If you have a donation drive like twice a year, like a telethon, only the crippled kids are the servers, and the old guys tapdancing are rob and jeff, i think it would go over great. Why? Because with a donation system, you're not REQUIRED to pay. You can slack and not pay. But since its voluntary, i think you'll get more generous response. Only people who want to pay for it will pay for it, but they'll pay for themselves and others on principle. AND they'll kind of have this inner satisfaction that they are helping save slashdot. If its not the monthy bill, instead a donation, it makes it seem so much more noble, and even the geeks here can appreciate that.

      In general though, if it has to be a subscription, i won't pay it if its month to month. I want to pay once a year, like $50 or whatever. Get it all out of the way at once, so i only bitch about it once, and then forget it for the other 11 1/2 months.

      Also, if i'm required to pay for it, i want to make sure i can be logged in at all times. It's been happening lately that i can't log in, i try and it just redirects me to the home page, and then i have no ability to change the threashold on the comments.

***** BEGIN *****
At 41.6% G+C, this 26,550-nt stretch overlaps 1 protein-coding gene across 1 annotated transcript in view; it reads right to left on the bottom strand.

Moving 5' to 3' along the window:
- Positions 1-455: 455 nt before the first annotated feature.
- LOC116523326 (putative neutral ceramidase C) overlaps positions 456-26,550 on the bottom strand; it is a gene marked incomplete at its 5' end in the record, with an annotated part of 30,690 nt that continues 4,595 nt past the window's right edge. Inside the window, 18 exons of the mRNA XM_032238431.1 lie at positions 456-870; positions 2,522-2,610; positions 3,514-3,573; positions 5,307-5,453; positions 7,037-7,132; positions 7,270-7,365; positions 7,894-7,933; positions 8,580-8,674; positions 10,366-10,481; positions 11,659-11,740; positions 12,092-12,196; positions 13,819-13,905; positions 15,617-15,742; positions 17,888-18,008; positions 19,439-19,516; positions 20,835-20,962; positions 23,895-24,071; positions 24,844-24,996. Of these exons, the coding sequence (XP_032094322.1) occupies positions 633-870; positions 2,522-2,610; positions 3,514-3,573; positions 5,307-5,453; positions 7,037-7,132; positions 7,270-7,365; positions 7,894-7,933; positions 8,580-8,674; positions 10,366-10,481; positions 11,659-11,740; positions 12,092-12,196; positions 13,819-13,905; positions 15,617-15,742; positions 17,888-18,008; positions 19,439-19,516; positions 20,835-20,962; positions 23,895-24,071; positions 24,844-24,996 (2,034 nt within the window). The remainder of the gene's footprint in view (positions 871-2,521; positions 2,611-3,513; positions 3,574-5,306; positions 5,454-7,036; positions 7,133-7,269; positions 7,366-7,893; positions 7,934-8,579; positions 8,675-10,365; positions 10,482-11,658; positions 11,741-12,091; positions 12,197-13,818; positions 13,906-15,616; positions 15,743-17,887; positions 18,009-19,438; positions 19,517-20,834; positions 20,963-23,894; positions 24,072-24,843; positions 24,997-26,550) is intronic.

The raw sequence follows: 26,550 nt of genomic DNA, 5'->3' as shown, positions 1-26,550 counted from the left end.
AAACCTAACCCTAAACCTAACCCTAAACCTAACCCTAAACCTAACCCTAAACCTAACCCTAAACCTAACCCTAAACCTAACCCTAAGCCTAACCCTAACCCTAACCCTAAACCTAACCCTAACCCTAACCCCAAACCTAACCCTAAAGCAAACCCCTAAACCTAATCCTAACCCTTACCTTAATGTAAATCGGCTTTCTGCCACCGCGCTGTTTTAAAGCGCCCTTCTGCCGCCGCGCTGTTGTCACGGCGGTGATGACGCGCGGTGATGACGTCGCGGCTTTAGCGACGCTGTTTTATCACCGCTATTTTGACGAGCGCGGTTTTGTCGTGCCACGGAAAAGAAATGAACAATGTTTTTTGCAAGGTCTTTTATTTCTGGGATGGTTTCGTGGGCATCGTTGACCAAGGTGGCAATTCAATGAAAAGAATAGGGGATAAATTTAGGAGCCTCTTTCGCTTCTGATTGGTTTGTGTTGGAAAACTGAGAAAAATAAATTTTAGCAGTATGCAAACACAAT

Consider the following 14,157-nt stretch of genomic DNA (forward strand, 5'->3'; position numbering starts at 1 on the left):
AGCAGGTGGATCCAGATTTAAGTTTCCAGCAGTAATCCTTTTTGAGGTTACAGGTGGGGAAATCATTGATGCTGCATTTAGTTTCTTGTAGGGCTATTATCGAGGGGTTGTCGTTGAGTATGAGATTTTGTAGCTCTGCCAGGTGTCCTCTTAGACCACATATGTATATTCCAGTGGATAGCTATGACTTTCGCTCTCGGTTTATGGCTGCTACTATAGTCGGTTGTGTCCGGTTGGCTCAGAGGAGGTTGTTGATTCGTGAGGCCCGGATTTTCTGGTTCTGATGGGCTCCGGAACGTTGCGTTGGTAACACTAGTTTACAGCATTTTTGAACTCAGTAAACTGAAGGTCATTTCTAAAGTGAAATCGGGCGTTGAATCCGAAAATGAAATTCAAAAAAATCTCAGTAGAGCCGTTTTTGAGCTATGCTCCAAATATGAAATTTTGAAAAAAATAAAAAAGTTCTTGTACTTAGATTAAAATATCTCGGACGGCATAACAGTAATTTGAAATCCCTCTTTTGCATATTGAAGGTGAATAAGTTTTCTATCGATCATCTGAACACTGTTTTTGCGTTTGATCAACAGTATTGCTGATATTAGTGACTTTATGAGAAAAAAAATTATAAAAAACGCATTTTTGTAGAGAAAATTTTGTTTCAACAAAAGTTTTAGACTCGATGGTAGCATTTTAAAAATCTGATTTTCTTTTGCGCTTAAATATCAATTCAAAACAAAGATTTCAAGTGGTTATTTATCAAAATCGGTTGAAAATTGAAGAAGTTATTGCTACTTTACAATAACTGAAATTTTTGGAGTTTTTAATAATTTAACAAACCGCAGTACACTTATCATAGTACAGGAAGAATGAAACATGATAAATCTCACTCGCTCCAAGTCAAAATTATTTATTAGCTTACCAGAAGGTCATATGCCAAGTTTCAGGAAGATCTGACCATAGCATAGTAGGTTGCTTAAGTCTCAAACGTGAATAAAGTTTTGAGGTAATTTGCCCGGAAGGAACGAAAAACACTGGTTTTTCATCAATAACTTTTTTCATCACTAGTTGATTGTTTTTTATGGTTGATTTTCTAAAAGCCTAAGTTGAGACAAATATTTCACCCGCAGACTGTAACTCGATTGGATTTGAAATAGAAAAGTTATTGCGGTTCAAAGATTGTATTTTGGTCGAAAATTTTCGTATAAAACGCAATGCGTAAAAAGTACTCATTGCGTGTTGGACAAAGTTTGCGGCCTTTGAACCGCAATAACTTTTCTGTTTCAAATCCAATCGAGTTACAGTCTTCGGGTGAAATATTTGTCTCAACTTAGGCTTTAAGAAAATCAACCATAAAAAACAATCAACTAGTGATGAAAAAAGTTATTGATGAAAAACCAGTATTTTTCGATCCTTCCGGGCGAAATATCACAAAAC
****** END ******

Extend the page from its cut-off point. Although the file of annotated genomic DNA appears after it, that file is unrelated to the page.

But, see? I've just proved my point. People who pay a fee that are required to pay it are in a position to make demands, they want higher quality service and more privilages. People that donate, they just feel content that they've helped keep it alive.

      For instance: If we were required to pay for the Jerry Lewis telethon, if it was required for citizenship, then we'd all start to wonder where the hell the cure was for these kids was, even if we only paid $2 a year. Since its a donation basis, we just go and pay our $10, and say "i'm helping out, and that feels good. Poor kids."

      subscription is the fastest way to get a demanding and critical audience that actually has the power they threaten they have.

      ~z
  • Funny Posts (Score:5, Funny)